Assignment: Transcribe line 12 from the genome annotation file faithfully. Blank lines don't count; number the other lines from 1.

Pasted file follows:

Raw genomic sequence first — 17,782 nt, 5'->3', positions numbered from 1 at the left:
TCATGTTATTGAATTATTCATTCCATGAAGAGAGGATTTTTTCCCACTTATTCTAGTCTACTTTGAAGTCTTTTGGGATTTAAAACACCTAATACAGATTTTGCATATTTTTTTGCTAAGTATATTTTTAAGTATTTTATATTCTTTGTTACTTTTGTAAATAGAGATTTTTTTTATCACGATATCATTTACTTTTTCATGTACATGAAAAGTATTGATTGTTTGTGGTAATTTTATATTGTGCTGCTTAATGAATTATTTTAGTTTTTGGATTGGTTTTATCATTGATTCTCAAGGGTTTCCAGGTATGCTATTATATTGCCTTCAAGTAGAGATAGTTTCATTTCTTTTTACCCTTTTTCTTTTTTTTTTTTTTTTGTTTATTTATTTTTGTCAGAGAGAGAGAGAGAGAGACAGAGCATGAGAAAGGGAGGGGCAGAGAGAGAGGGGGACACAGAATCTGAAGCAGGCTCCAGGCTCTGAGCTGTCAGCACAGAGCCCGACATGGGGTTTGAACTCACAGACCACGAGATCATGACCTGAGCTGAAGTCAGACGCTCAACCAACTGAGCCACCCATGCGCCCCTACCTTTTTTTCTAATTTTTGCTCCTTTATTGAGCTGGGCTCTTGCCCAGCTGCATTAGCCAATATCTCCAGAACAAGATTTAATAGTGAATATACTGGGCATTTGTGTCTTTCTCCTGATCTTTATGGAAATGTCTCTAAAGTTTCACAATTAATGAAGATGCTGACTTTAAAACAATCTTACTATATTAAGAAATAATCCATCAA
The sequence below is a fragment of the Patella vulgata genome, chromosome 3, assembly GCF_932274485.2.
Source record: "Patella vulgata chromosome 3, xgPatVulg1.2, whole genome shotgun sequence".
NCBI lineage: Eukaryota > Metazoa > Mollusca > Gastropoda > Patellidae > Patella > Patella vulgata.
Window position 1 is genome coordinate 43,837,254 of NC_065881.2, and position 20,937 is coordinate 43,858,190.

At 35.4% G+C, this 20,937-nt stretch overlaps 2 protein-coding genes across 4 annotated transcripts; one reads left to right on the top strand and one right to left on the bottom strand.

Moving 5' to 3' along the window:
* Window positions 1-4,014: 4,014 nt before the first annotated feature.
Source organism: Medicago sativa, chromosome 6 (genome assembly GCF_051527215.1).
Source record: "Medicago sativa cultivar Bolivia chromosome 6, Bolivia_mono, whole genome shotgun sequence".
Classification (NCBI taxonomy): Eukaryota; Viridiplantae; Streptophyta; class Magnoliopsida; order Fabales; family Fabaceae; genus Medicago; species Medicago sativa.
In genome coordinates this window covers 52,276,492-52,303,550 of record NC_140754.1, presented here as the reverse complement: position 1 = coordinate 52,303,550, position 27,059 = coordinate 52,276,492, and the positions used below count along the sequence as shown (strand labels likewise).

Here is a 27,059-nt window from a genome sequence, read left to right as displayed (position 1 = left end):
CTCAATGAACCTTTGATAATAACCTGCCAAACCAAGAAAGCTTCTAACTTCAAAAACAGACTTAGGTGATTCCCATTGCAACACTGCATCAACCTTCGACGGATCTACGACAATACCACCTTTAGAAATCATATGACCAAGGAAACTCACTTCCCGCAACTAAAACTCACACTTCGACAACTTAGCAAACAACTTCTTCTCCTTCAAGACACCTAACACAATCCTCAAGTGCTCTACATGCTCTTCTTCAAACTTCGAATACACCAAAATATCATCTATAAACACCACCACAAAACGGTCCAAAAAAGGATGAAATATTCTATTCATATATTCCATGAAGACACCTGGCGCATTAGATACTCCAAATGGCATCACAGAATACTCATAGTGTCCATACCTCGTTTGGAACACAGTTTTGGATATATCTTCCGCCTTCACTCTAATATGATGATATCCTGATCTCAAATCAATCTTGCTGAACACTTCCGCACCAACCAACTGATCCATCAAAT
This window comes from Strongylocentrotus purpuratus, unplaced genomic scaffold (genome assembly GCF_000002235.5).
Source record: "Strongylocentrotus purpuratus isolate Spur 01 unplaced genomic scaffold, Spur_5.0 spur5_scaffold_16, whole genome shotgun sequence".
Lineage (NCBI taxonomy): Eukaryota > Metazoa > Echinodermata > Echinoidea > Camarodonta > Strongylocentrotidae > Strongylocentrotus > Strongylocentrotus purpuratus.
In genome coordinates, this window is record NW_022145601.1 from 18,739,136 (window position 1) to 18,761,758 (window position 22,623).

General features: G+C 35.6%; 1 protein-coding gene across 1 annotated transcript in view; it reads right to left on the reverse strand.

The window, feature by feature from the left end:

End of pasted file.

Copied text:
Classification (NCBI taxonomy): Eukaryota; Viridiplantae; Streptophyta; class Magnoliopsida; order Fabales; family Fabaceae; genus Medicago; species Medicago sativa.